Red Spider Mite
Two species of fruit pest have the common name Red Spider mite. One is the Fruit Tree Red Spider mite — Panonychus ulmi — which attacks mainly apples, plums, damsons and pears, and occasionally bush and cane fruits. The other red spider mite is also known as the Two-spotted Spider mite — Tetranychus urticae — and is more normally a pest of protected crops. Strawberries, hops, blackcurrants and cane fruits can all be attacked by Two-spotted Spider mites, particularly in hot, dry summers.
Damage by infestation with either species is caused by direct feeding of the mites on plant leaf tissue. The first symptom of attack is speckling of the upper leaf surface, where colonies of mites are feeding on the underside. As the population builds the foliage becomes dull, eventually turning a bronze colour followed by premature leaf fall. Severe attacks adversely affect both quality and yield of the fruit produced.
Fruit Tree Red Spider Mite (Panonychus ulmi)
Overwintering occurs as bright red winter eggs, normally laid from August to September on the underside of spurs and smaller branches. Egg hatch commences at the pink bud stage, normally late April to early May, and is 50% complete by petal fall. Egg hatch continues up to mid-June. Young mites move to the underside of leaves to feed immediately after hatching. Each mite moults three times before reaching the final adult stage.
Adult mites only reach about 0.4mm in length when fully grown. The female is oval with a convex back covered in several long bristles. The body is dark red with a white spot around the base of each bristle. Immature mites and male adults vary in colour from bright red to yellow-green. Newly hatched larvae have three pairs of legs and nymphs and adults have four pairs of legs.
Summer eggs are paler in colour than winter ones and are laid on the underside of leaves. Hatching of summer eggs normally takes place after 2 – 3 weeks. There are four or five generations annually with each cycle taking approximately four weeks from egg laying to adult maturity. Winter eggs are laid by females from September onwards but, if there is a shortage of food, winter eggs can be found on severely bronzed trees as early as August.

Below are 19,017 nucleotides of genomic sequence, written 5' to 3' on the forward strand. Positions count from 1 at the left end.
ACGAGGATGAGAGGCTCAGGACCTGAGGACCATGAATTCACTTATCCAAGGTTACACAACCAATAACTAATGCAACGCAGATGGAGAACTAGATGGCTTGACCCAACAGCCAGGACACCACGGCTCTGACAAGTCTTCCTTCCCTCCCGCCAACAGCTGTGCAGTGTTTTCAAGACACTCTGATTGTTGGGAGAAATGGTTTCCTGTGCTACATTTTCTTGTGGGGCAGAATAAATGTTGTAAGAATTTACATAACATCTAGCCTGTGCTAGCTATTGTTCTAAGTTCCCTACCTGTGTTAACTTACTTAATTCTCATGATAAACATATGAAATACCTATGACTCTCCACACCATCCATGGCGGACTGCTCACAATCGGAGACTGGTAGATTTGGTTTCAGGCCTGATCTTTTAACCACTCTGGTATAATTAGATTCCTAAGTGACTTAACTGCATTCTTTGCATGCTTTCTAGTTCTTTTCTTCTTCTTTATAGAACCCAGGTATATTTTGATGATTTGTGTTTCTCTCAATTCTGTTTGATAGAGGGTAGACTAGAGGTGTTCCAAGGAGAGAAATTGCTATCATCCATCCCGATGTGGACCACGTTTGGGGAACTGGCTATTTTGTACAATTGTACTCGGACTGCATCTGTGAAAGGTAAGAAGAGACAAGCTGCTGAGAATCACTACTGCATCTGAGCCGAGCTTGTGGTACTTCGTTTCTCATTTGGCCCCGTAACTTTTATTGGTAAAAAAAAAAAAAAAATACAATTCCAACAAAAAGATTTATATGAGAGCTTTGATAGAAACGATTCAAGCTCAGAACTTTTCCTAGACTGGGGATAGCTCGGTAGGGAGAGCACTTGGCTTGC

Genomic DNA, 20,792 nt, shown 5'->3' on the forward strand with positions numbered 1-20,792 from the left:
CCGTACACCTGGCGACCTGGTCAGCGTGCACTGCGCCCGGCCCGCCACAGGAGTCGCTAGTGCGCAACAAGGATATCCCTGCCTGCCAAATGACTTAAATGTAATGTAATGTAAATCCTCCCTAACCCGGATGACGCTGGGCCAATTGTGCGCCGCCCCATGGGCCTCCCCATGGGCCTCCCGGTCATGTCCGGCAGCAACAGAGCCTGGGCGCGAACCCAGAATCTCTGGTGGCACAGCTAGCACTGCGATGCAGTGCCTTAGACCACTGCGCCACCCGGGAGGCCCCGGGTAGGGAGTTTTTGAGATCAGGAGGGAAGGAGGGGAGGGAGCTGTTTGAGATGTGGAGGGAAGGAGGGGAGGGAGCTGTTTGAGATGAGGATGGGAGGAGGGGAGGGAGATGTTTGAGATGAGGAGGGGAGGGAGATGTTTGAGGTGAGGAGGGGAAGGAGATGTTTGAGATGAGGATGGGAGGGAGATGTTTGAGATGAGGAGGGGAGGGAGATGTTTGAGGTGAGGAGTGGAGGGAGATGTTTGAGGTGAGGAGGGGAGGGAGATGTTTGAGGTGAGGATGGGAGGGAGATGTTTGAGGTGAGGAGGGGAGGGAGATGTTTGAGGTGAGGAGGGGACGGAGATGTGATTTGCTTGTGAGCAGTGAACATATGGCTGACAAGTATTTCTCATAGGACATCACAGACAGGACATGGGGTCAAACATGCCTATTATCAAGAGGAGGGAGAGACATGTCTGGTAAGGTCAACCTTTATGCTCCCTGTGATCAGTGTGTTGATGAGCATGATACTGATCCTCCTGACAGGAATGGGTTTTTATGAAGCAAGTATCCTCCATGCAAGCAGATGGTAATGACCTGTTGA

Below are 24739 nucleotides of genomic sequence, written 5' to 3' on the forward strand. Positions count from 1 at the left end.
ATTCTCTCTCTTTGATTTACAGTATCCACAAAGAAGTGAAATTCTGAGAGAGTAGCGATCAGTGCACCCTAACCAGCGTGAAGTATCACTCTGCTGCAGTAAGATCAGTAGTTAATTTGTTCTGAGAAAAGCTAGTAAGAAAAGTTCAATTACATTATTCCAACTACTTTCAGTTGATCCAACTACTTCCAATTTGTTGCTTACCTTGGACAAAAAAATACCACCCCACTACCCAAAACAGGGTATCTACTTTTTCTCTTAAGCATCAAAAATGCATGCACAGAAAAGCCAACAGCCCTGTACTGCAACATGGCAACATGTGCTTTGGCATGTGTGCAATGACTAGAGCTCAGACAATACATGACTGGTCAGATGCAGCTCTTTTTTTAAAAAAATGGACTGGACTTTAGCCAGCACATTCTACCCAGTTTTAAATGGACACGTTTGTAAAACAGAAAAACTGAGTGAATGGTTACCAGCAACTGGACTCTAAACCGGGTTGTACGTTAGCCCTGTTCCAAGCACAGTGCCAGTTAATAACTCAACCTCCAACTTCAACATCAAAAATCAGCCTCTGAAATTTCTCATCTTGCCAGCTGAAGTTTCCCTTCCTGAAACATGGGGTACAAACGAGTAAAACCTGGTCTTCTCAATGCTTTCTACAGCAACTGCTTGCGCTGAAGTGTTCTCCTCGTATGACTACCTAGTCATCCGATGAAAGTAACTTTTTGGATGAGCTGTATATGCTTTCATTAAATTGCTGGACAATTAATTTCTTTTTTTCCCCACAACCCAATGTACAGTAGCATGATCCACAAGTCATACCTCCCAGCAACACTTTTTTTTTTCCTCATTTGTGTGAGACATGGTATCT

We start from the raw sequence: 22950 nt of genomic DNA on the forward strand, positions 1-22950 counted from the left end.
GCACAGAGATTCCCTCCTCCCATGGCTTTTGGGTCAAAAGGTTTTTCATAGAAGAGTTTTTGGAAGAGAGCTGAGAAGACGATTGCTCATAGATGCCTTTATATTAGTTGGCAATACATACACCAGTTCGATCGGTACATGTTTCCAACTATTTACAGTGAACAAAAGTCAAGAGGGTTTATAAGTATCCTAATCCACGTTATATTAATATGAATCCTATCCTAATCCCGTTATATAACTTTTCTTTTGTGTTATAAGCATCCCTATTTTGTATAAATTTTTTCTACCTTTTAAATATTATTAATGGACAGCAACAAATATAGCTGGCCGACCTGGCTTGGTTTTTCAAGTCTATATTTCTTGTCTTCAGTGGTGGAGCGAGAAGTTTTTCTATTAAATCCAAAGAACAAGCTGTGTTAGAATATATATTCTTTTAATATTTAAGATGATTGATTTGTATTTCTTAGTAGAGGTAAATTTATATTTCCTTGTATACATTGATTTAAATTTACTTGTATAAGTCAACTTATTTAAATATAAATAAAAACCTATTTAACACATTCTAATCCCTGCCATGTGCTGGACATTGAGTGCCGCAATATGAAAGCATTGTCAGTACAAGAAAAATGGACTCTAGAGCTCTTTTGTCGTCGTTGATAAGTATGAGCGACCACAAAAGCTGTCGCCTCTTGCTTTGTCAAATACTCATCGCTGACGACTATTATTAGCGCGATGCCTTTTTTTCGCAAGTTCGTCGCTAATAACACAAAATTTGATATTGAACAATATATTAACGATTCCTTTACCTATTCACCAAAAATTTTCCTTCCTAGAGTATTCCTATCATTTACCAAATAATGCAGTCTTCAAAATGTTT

Two-Spotted Spider Mite (Tetranychus urticae)
Two-spotted Spider mites overwinter by hibernating in large numbers in the soil or in cracks in hop garden poles. Where straw is used as mulch for strawberry crops, they will also hibernate within the straw. Spring activity and feeding begins as soon as growth commences.
Extremely small, round, translucent eggs are laid on the underside of leaves and they hatch in around two weeks. Young mites moult after feeding and pass through two more immature stages before becoming adults. During the season up to seven generations can be produced.
Female adults only grow to about 0.5mm and the males are even smaller. Summer adults begin as yellow or green with dark green markings, getting darker as the season progresses. After autumn mating the females turn brick red in colour and search for suitable areas to hibernate.
Lorsban* WG (active ingredient chlorpyrifos) has good activity on non-organophosphorus resistant strains of spider mite. Timing of application varies with crop. Do not apply to crops in flower or to those in which bees are actively foraging. Do not make applications when flowering weeds are present.
Strains of spider mites resistant to one or more groups of acaricides are widespread. Where strains resistant to products containing chlorpyrifos occur, Lorsban WG is unlikely to give satisfactory control.